|The print depicts the town plaza in San Diego, Texas, 1876. South Texas Museum Collection, Special Collections & Archives, Mary & Jeff Bell Library, Texas A & M University-Corpus Christi.|
As Moses indicated in his early history, the San Diego and other creeks were a good supply of water for herds of wild horses and cattle that grazed on their banks. In addition to the water supply for livestock, the creeks were edged by groves of elm, ash, live oak, hackberry, and mesquite trees. Travelers also took advantage of the water and cover provided by these small watering holes.
The Ranchero newspaper in Corpus Christi reported there were “a number of large stock raising establishments called ranchos…all prosperous” with water wells and tanks. The newspaper, in an uncanny prophetic observation, noted that the area was “good sheep raising country” and that “possible that valuable minerals may exist in…Duval County.”
Clear roads crisscrossed the county to a number of trading spots on the Rio Grande, including Eagle Pass, Rio Grande City, Guerrero, Mier, and Laredo. Carretas from the Mexican interior laden with wool and other merchandise also crisscrossed the area to Corpus Christi and back to the Rio Grande.
The first census of Duval County taken in 1860 indicated that a town most definitely existed in San Diego. The census for that year counted 225 people living in San Diego and another 49 in nearby Agua Poquita. It also, noted that the post office was at Banquete.
There were 64 native Texans, all Mexican Americans, and most of them infants. There were 150 Mexico natives and one New Yorker, Edward Gray. He and his wife Rosita had five children.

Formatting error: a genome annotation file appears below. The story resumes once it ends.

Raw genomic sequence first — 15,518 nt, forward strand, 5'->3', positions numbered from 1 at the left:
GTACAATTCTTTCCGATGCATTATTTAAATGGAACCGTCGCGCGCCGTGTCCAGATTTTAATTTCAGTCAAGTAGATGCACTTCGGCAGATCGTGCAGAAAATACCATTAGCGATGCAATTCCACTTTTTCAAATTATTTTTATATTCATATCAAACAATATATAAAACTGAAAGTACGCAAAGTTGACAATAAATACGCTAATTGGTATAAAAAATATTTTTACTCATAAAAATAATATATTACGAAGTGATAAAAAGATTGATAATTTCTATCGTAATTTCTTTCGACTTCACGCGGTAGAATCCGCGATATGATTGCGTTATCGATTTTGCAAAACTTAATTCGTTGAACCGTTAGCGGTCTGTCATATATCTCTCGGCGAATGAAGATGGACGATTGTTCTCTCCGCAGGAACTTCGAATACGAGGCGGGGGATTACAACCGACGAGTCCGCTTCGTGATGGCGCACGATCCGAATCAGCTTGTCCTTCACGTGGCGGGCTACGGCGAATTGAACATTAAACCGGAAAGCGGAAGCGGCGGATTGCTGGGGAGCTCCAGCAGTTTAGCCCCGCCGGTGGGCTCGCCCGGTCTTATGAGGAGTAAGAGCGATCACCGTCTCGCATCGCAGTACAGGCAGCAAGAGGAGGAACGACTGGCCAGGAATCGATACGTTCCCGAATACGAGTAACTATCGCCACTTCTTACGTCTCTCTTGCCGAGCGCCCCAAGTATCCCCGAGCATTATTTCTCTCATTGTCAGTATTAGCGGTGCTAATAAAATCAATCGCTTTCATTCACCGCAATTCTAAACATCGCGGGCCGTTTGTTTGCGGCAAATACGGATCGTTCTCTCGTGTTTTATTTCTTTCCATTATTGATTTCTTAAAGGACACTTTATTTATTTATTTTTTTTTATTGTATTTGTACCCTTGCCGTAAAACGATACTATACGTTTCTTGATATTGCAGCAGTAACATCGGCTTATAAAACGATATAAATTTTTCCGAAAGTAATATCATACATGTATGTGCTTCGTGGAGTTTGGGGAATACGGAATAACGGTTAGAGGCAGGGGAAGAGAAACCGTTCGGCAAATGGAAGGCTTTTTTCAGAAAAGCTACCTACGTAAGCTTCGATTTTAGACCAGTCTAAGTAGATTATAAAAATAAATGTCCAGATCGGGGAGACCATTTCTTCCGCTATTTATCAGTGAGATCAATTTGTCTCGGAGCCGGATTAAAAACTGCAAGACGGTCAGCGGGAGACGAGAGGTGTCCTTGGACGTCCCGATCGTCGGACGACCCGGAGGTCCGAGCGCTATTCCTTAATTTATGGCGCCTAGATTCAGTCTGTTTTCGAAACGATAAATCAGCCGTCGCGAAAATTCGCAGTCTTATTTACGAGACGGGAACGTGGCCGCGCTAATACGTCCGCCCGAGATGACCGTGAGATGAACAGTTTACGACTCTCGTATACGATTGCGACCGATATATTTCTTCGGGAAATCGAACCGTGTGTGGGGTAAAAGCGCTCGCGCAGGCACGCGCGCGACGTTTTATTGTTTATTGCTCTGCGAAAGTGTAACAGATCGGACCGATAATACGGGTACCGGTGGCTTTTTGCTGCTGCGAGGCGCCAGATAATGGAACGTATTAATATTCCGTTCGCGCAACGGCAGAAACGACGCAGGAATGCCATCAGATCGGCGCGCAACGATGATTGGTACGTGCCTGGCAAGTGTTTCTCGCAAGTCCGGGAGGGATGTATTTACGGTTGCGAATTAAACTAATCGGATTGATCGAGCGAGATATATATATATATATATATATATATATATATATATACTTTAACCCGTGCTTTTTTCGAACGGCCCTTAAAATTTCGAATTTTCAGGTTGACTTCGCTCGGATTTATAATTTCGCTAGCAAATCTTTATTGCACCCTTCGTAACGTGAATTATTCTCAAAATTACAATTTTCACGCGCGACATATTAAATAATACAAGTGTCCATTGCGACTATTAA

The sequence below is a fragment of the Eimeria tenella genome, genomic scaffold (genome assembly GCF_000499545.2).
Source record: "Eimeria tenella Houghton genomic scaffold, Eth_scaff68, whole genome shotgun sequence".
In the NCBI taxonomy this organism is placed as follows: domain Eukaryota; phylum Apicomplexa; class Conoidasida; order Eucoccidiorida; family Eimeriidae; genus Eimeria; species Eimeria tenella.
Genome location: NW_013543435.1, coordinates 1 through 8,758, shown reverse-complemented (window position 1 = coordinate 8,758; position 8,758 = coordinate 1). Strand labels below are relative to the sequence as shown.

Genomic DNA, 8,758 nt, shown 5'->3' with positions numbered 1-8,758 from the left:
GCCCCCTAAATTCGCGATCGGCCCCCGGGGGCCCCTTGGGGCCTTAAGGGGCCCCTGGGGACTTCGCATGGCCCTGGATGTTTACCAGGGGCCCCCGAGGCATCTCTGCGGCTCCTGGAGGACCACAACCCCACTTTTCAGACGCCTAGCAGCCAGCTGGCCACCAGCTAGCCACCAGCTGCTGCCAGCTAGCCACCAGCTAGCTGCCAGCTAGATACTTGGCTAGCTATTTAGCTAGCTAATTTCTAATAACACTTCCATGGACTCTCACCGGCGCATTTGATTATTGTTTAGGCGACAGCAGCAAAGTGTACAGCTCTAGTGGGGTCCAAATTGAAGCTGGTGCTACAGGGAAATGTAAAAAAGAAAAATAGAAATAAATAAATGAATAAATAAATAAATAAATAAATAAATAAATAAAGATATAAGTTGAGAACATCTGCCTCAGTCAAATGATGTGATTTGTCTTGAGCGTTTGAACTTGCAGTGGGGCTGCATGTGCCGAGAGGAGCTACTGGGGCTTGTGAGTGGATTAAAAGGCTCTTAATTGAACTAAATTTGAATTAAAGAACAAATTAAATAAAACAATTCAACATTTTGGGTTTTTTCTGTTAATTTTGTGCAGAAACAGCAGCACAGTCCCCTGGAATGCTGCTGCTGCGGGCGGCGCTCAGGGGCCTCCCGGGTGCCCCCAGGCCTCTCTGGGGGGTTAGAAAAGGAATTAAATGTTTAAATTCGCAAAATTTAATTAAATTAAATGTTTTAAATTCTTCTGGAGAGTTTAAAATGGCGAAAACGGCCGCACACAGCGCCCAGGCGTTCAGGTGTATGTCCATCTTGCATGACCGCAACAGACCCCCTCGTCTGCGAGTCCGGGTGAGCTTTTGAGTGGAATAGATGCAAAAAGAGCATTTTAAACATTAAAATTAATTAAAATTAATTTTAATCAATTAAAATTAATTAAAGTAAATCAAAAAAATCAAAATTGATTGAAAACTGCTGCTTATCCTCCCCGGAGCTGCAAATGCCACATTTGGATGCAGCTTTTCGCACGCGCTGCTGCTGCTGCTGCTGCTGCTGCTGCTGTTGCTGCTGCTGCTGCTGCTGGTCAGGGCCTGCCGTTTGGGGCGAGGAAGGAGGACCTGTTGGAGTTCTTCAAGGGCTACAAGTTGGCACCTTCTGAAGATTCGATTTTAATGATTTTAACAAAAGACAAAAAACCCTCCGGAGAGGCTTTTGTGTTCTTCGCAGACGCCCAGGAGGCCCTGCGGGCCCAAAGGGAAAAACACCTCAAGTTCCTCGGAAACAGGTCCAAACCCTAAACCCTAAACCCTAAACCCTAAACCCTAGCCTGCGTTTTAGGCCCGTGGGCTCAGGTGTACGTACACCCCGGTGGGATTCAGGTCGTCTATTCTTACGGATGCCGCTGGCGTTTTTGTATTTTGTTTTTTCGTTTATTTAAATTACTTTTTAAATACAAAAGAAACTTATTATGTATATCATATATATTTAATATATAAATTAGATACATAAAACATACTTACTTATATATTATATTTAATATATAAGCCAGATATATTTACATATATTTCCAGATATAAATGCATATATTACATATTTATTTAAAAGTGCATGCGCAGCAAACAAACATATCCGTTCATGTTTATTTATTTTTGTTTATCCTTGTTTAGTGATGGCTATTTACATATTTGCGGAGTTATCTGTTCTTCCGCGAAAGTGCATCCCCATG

The wealthiest man in town was man named Perez, his first name is not discernible but looks like “Lopez.” Perez was worth $10,828, including $6,928 in land and $3,900 in personal property, most likely livestock. Trinidad Flores was worth $7,828, divided almost equally between land and livestock. Gray, Antonio Garcia, Juan Saenz, a man name Pena, and Benito Ramirez were among the other stock raisers in San Diego. There were also 14 herdsman, 18 laborers, three shoemakers, a fiddler (Ignacio Baldera), a tailor (Desidorio Sanchez), a carpenter (Francisco Bazan?), 12 servants, and nine shepherds.
The population apparently enticed John Levy, who had a store in Banquete, to open a second store in “Rancho San Diego” and carried “all articles usually found in a Texas store.”
In August, Gray was elected Justice of the Peace for Precinct 9 in Nueces County. The Nueces County Commissioners Court also established voting precincts in San Diego, Rancho de Los Angeles in Encinal County, and at Fort Ewell. “Within this area were some of the largest ranchos and compact settlements of our fellow Mexican citizens,” The Ranchero reported. The new precincts doubled the eligible voters in Nueces County.
This act of the Nueces County Commissioners Court led to the first election ever held in Duval County, and it clearly foretold things to come.
(Note: The blogs for the next month or so will focus on this important election and other events that took place in 1860, one of the most notable years in the county’s history.)